improving


verb (used with object), im·proved, im·prov·ing.

  1. to bring into a more desirable or excellent condition: He took vitamins to improve his health.
  2. to make (land) more useful, profitable, or valuable by enclosure, cultivation, etc.
  3. to increase the value of (real property) by betterments, as the construction of buildings and sewers.
  4. to make good use of; turn to account: He improved the stopover by seeing a client with offices there.

verb (used without object), im·proved, im·prov·ing.

  1. to increase in value, excellence, etc.; become better: The military situation is improving.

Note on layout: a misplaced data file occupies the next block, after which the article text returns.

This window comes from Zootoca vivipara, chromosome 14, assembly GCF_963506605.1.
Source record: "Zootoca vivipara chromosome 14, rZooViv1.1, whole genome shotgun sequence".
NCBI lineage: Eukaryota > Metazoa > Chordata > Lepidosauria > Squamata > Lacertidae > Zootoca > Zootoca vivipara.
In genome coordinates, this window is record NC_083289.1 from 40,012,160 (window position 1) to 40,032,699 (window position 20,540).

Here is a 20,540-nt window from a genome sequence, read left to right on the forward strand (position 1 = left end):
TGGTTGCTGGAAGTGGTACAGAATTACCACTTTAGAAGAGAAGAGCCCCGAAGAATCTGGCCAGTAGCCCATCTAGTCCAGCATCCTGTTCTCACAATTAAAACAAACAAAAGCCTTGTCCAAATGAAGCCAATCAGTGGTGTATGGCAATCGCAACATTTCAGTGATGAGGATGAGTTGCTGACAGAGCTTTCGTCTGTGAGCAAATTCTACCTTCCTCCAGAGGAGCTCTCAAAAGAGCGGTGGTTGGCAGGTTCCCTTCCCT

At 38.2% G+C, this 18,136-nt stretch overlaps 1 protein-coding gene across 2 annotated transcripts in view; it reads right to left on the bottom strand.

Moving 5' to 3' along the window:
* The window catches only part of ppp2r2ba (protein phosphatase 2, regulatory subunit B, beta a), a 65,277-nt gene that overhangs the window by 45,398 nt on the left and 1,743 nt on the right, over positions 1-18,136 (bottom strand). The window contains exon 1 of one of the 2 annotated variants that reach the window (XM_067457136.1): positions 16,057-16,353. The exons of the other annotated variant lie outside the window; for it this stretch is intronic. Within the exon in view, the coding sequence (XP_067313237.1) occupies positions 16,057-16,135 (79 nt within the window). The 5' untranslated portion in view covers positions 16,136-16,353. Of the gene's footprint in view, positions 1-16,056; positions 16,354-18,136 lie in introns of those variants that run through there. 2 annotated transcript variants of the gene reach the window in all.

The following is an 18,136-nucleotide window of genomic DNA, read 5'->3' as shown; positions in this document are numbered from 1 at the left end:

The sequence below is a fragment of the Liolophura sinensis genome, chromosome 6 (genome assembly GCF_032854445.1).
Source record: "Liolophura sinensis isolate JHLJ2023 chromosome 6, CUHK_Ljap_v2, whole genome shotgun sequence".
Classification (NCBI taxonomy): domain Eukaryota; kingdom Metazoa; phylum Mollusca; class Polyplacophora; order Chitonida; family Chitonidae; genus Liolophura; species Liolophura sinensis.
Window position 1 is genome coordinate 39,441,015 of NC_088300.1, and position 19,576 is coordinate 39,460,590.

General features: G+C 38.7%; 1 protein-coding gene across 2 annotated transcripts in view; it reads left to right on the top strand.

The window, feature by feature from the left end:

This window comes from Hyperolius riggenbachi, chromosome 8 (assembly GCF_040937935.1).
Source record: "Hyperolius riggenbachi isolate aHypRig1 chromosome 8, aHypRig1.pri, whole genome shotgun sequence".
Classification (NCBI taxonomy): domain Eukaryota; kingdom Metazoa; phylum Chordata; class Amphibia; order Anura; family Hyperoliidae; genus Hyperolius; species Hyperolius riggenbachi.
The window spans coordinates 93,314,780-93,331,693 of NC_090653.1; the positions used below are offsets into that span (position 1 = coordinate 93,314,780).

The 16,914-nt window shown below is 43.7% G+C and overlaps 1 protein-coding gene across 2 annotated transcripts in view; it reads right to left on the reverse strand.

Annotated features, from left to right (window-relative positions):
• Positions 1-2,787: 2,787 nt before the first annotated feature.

2. to make improvements, as by revision, addition, or change: None of the younger violinists have been able to improve on his interpretation of that work.

verb

  1. to make or become better in quality; ameliorate
  2. (tr) to make (buildings, land, etc) more valuable by additions or betterment
  3. (intr; usually foll by on or upon) to achieve a better standard or quality in comparison (with)to improve on last year’s crop

noun

  1. on the improve Australian informal improving
v.

late 15c., “to use to one’s profit, to increase (income),” from Anglo-French emprouwer “to turn to profit” (late 13c.), from Old French en-, causative prefix, + prou “profit,” from Latin prode “advantageous” (see proud). Spelling with -v- was rare before 17c. Meaning “to raise to a better quality or condition” first recorded 1610s. Phrase improve the occasion retains the etymological sense. Meaning “to turn land to profit” (by clearing it, erecting buildings, etc.) was in Anglo-French (13c.) and was retained in the American colonies.

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